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A Tale of a Tub
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1001 book reviews > A Tale of a Tub by Jonathan Swift

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Diane  | 2051 comments Rating: 2 Stars
Read: July 2016

I did not like this book. I had to struggle to keep my mind from wandering as I read it. The saving grace is that it was short, and free, since it is public domain. I recently read A Modest Proposal, which I thoroughly enjoyed. This was different. I can't really explain why. Probably because I couldn't relate to it and often felt that it went over my head. It is not an easy book to read and follow along with.

The book is a satire mainly about religion. There is an underlying symbolic story about three brothers, each representing a different branch or aspect of religion. There just were too many digressions off this story line to really follow it, though. Overall, I felt that the book went off on too many tangents and was difficult to comprehend. I'm sure it must be brilliant, since it has generated many favorable ratings. I just don't get it. I think I need a Tale of the Tub for Dummies version.

Kristel (kristelh) | 4207 comments Mod
Rating 2 stars
Read February 2019, TBR takedown

When I put this on my TBR pile for 2019 I did not realize what a chore this would be. I loved A Modest Proposal for wit and humor but this early and most intense satire by Jonathan Swift was a real drag. The author is writing a satire and from what I can decern, is about Catholic, Lutheran, and Calvinism. It is also intermixed with satire of critics and modernism. Yes, modernism of the 1600s. I am sure this is included in 1001 Books you must Read because Swift is surely a pioneer and probably the greatest satirist of all time. However, this is more an essay than a novel. Interspersed is the story of three brothers; Peter (catholic) Martin (Martin Luther) and Jack (John Calvin). I enjoyed those parts the most. The style that this is written in is also apart of the parody and I am sure that if I were to read this as part of college course or a learned group, there would be much to find. Mostly I found this book great for getting 40 winks.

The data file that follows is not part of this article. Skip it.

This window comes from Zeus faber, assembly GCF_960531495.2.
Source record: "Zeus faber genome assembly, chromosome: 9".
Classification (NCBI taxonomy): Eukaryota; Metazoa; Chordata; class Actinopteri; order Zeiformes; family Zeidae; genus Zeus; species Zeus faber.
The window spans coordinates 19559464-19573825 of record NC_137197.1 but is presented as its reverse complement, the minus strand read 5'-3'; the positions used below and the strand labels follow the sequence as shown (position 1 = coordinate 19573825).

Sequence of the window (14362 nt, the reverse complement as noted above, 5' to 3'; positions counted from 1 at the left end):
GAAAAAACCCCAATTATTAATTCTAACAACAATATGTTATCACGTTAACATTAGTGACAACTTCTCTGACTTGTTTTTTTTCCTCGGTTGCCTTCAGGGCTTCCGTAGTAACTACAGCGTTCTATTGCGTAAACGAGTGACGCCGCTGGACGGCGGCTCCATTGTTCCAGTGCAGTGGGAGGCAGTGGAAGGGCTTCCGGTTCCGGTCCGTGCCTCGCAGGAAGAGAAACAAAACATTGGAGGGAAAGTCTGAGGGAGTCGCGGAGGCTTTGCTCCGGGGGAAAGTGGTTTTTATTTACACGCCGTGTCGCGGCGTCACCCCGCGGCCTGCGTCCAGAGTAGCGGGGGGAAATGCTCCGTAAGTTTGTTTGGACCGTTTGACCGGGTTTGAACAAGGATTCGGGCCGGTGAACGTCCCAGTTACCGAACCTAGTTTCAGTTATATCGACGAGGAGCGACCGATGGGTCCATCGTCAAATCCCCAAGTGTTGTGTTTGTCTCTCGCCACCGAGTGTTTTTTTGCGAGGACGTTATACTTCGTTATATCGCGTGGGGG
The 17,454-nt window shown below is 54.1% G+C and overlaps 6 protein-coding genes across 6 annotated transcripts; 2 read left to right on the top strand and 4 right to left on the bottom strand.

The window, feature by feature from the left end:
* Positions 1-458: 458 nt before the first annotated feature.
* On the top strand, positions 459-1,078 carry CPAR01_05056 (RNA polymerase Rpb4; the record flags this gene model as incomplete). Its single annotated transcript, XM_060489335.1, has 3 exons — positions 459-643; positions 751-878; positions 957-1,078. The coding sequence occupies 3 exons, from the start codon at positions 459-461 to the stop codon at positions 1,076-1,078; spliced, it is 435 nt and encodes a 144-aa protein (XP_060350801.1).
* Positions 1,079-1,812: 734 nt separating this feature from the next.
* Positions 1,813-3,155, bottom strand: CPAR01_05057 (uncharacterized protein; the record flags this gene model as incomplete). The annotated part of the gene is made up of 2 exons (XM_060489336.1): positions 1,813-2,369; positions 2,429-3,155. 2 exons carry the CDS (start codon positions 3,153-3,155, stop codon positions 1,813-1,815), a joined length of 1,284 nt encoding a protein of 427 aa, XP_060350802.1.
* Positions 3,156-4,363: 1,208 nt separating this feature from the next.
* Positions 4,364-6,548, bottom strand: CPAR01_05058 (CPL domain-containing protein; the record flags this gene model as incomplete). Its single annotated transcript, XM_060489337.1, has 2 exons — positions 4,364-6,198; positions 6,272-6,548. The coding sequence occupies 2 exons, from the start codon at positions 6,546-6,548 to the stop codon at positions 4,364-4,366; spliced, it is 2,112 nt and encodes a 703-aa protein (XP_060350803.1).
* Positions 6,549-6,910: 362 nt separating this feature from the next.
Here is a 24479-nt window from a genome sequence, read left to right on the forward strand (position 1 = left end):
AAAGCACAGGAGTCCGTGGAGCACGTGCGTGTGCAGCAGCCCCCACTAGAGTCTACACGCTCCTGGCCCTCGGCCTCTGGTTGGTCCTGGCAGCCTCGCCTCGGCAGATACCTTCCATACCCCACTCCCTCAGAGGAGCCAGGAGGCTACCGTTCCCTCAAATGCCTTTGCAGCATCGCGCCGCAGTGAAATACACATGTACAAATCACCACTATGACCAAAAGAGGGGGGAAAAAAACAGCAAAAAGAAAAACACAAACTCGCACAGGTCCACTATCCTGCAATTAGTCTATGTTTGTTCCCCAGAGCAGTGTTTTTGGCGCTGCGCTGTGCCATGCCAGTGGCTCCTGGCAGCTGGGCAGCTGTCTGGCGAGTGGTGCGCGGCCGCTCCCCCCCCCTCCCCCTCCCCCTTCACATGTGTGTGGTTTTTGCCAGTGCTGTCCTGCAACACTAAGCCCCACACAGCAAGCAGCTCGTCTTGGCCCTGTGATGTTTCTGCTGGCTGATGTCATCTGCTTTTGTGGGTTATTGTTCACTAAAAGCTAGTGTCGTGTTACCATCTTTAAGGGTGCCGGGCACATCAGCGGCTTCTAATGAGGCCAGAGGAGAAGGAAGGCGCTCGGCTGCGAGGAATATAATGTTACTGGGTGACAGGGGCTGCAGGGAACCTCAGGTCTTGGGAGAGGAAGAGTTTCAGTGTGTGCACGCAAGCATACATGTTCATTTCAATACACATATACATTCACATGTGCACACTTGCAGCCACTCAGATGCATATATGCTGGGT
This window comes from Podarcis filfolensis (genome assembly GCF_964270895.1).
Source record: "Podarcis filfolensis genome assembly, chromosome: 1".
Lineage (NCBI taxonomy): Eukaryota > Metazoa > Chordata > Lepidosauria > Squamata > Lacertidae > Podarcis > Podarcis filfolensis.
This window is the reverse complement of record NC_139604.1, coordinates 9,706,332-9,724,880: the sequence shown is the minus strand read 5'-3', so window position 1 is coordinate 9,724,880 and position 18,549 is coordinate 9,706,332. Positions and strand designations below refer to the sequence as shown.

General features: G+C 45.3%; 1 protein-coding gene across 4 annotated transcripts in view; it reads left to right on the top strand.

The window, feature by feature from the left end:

message 3: by Leni (new)

Leni Iversen (leniverse) | 470 comments Short but dense and full of digressions.

No actual tub is involved in this story. Apparently sailors used to toss a tub into the water as a distraction if a whale came near. I'm not entirely sure why Swift felt the need to distract the pundits by writing an allegory of Catholicism, Lutheranism, and Calvinism, and intersperse it with satire over booksellers, critics, readers, writing conventions, scholarly research, esoteric societies, numerology, and no doubt a great many other things that I have already forgotten or never noticed in the first place. And then there's all the in-jokes that require a more than passing familiarity with Plutarch and Dryden. Swift mentions wanting to keep "the wits" too preoccupied to attack the Commonwealth, but I'm still stuck with a big ol' "Why?" virtually hanging over my head in a cartoonish thought bubble.

I'm not sure whether the writing is sheer genius, or if it is too self-indulgent. It is definitely exhausting.

I don't think this belongs on the List. It is too inaccessible. It requires an enormous amount of background knowledge, or alternatively a Spark notes guide or other commentary.

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